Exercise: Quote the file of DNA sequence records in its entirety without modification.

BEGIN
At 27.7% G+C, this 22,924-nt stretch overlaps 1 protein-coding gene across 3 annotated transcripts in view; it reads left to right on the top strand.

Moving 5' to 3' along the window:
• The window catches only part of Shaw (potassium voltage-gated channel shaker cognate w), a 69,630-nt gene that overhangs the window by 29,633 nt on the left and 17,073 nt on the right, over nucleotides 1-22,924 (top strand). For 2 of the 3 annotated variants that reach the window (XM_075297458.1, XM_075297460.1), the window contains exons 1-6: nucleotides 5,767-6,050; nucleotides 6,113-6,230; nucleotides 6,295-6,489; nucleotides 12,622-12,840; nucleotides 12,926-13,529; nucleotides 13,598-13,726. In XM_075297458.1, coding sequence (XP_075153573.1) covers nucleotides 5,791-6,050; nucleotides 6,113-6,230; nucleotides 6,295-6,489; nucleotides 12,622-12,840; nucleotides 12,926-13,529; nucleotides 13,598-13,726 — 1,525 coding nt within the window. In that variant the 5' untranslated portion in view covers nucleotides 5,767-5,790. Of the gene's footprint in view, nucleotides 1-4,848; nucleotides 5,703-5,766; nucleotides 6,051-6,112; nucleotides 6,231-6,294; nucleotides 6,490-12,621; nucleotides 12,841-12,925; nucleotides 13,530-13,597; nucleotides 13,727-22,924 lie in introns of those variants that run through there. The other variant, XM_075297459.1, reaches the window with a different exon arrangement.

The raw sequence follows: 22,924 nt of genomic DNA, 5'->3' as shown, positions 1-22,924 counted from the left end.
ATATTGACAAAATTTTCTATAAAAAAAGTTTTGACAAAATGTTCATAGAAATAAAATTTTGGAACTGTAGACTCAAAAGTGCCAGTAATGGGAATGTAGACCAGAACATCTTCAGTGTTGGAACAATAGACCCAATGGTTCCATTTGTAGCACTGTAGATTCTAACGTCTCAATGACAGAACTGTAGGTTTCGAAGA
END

At 27.7% G+C, this 22,924-nt stretch overlaps 1 protein-coding gene across 3 annotated transcripts in view; it reads left to right on the top strand.

Moving 5' to 3' along the window:
• The window catches only part of Shaw (potassium voltage-gated channel shaker cognate w), a 69,630-nt gene that overhangs the window by 29,633 nt on the left and 17,073 nt on the right, over nucleotides 1-22,924 (top strand). For 2 of the 3 annotated variants that reach the window (XM_075297458.1, XM_075297460.1), the window contains exons 1-6: nucleotides 5,767-6,050; nucleotides 6,113-6,230; nucleotides 6,295-6,489; nucleotides 12,622-12,840; nucleotides 12,926-13,529; nucleotides 13,598-13,726. In XM_075297458.1, coding sequence (XP_075153573.1) covers nucleotides 5,791-6,050; nucleotides 6,113-6,230; nucleotides 6,295-6,489; nucleotides 12,622-12,840; nucleotides 12,926-13,529; nucleotides 13,598-13,726 — 1,525 coding nt within the window. In that variant the 5' untranslated portion in view covers nucleotides 5,767-5,790. Of the gene's footprint in view, nucleotides 1-4,848; nucleotides 5,703-5,766; nucleotides 6,051-6,112; nucleotides 6,231-6,294; nucleotides 6,490-12,621; nucleotides 12,841-12,925; nucleotides 13,530-13,597; nucleotides 13,727-22,924 lie in introns of those variants that run through there. The other variant, XM_075297459.1, reaches the window with a different exon arrangement.

The raw sequence follows: 22,924 nt of genomic DNA, 5'->3' as shown, positions 1-22,924 counted from the left end.
ATATTGACAAAATTTTCTATAAAAAAAGTTTTGACAAAATGTTCATAGAAATAAAATTTTGGAACTGTAGACTCAAAAGTGCCAGTAATGGGAATGTAGACCAGAACATCTTCAGTGTTGGAACAATAGACCCAATGGTTCCATTTGTAGCACTGTAGATTCTAACGTCTCAATGACAGAACTGTAGGTTTCGAAGA